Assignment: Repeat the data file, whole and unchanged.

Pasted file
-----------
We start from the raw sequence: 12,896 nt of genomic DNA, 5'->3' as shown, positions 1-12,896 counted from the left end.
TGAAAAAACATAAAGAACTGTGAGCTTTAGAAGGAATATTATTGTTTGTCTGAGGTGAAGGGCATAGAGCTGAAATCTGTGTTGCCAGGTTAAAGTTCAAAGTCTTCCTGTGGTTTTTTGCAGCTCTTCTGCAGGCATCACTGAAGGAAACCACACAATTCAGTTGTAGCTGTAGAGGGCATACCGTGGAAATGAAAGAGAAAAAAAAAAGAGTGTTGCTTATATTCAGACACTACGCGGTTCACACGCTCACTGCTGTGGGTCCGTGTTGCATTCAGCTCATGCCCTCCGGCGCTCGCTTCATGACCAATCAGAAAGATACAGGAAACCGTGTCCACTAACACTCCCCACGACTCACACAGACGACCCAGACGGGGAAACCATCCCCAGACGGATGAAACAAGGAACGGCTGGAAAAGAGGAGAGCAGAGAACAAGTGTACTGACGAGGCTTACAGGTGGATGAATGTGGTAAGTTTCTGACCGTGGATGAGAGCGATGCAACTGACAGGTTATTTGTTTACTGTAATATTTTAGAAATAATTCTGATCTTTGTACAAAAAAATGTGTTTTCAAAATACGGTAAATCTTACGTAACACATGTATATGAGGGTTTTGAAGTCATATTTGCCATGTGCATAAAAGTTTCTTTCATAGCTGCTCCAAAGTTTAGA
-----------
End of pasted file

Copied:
We start from the raw sequence: 12,896 nt of genomic DNA, 5'->3' as shown, positions 1-12,896 counted from the left end.
TGAAAAAACATAAAGAACTGTGAGCTTTAGAAGGAATATTATTGTTTGTCTGAGGTGAAGGGCATAGAGCTGAAATCTGTGTTGCCAGGTTAAAGTTCAAAGTCTTCCTGTGGTTTTTTGCAGCTCTTCTGCAGGCATCACTGAAGGAAACCACACAATTCAGTTGTAGCTGTAGAGGGCATACCGTGGAAATGAAAGAGAAAAAAAAAAGAGTGTTGCTTATATTCAGACACTACGCGGTTCACACGCTCACTGCTGTGGGTCCGTGTTGCATTCAGCTCATGCCCTCCGGCGCTCGCTTCATGACCAATCAGAAAGATACAGGAAACCGTGTCCACTAACACTCCCCACGACTCACACAGACGACCCAGACGGGGAAACCATCCCCAGACGGATGAAACAAGGAACGGCTGGAAAAGAGGAGAGCAGAGAACAAGTGTACTGACGAGGCTTACAGGTGGATGAATGTGGTAAGTTTCTGACCGTGGATGAGAGCGATGCAACTGACAGGTTATTTGTTTACTGTAATATTTTAGAAATAATTCTGATCTTTGTACAAAAAAATGTGTTTTCAAAATACGGTAAATCTTACGTAACACATGTATATGAGGGTTTTGAAGTCATATTTGCCATGTGCATAAAAGTTTCTTTCATAGCTGCTCCAAAGTTTAGA